Anemia Is More Than Just Iron Deficiency




By Joy Stephenson-Laws, JD, Founder

Fatigue and lack of energy are two very common complaints you may have after you engage in physical activity or have not had enough sleep. However, persistent complaints may be attributed to anemia - a very common blood disease that affects over 3 million Americans.  

“Anemia occurs when you do not have enough red blood cells or when your red blood cells do not function properly,” reports the American Society of Hematology. “Red blood cells carry hemoglobin, an iron-rich protein that attaches to oxygen in the lungs and carries it to tissues throughout the body.”

To put your need for oxygen in perspective, you can live for weeks without food, days without water but only a few minutes without oxygen.

When your body lacks adequate oxygen, you may have symptoms like rapid heartbeat, dizziness, headaches, weakness and shortness of breath.

There are many different types of anemia, but so many people associate anemia with iron deficiency. And it is true that iron-deficiency anemia may occur when you do not have enough iron in your diet or if you have a condition that makes it hard to absorb iron. However, a type of anemia that is generally not discussed as much is “vitamin-deficiency anemia.”   

Vitamin-deficiency anemia may result from low levels of vitamin B12 or B9 (also known as folate or folic acid) in your body. It is usually due to poor dietary intake. When you have low intake of these vitamins, your red blood cells may become too large.

How can you measure the size of your red blood cells?

Your red blood cells are generally measured as part of a Complete Blood Count (CBC) which is a basic blood test most doctors use to screen for a variety of conditions, including anemia.  

The red cell distribution width (RDW) blood test measures the amount of red blood cell variation in volume and size. Generally, your red blood cells will be a standard size of 6-8 micrometers in diameter. If they are larger, your RDW value will be larger and you may have vitamin-deficiency anemia.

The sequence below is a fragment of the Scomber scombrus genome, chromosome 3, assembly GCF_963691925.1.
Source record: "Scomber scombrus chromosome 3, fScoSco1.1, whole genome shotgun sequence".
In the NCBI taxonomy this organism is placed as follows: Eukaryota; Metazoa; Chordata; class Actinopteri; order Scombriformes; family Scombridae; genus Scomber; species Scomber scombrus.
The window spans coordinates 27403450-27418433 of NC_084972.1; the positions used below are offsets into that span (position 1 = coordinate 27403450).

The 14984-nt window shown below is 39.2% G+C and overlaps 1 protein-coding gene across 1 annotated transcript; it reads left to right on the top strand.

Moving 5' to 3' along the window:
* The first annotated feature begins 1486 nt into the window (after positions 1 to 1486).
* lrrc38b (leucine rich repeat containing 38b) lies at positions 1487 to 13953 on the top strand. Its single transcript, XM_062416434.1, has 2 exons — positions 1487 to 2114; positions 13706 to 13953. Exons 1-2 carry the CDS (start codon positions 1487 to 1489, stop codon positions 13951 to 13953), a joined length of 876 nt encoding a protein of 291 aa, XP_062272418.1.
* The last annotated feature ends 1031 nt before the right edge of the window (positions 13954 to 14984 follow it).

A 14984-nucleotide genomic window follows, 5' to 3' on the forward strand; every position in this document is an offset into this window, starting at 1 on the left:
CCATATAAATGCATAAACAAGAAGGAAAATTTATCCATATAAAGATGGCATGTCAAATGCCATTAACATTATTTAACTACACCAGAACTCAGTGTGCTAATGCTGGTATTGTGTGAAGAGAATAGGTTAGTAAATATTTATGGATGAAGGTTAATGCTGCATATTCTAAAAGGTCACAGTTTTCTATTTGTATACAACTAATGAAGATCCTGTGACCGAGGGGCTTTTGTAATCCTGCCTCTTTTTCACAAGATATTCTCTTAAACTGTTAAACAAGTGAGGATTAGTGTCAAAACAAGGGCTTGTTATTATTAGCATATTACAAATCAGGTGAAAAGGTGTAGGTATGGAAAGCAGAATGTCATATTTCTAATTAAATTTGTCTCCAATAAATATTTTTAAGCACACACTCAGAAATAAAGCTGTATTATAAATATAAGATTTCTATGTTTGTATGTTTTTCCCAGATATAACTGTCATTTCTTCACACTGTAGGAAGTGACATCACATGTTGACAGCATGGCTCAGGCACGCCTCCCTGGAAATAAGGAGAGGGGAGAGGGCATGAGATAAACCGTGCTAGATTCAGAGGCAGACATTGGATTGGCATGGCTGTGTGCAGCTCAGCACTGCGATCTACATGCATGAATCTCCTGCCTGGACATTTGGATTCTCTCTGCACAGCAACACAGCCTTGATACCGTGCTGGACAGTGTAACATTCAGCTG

Who is at risk for vitamin deficiency anemia?

  • Excessive alcohol consumers. Many people who drink a lot of alcohol may have large red blood cells. Alcohol may deplete the body of B vitamins, which may lead to larger red blood cells. In general, excessive alcohol consumption depletes the body of essential nutrients. And did you know that the process of metabolizing alcohol requires nutrients?
  • Medication takers. Certain medications, like those used to control seizures, may deplete the body of vitamins and other nutrients. Long time use of proton-pump inhibitors (PPIs), which are sometimes used to treat acid reflux and heartburn, may also cause your body to have difficulty absorbing B12.
  • Unhealthy Eaters. Eating healthy is not just about avoiding junk food. It is also about making sure that your body gets adequate amounts of all the six essential nutrients: water, protein, carbohydrates, fats, vitamins and minerals. So one of the ways you can ensure your body is getting nutritionally what it needs is to eat nutrient-dense foods, including plenty of fruits, vegetables, whole grains, lean protein and healthy fats (like nuts and avocados).  

How can you be proactive about preventing vitamin-deficiency anemia?

Test, don’t guess. Sometimes even if you limit your alcohol consumption and eat nutrient-rich foods, you still may have nutritional imbalances. This may be due to older age, existing health conditions or medication use. This is why it is important to get a comprehensive nutrient test at least once a year. If you discover you have an imbalance, you can work with a competent healthcare professional to tweak your diet, take good quality supplements or use liposomal technology where appropriate.

You may also want to consider being screened specifically for vitamin B12 deficiency. The following categories of people should consider screening:

  • Vegans or strict vegetarians (B12 is found mostly in animal foods).
  • People who have had gastric or small intestine resections, like gastric bypass surgery.
  • People who suffer from inflammatory bowel disease.
  • Those who have used Metformin (an anti-diabetic medication) for at least four months.
  • Those who have used proton pump inhibitors or histamine H2 blockers (which reduce acid in the stomach and help treat heartburn) for more than 12 months.
  • Adults older than 75 years.

Enjoy your healthy life!

The pH professional health care team includes recognized experts from a variety of health care and related disciplines, including physicians, attorneys, nutritionists, nurses and certified fitness instructors. This team also includes the members of the pH Medical Advisory Board, which constantly monitors all pH programs, products and services. To learn more about the pH Medical Advisory Board, click here.


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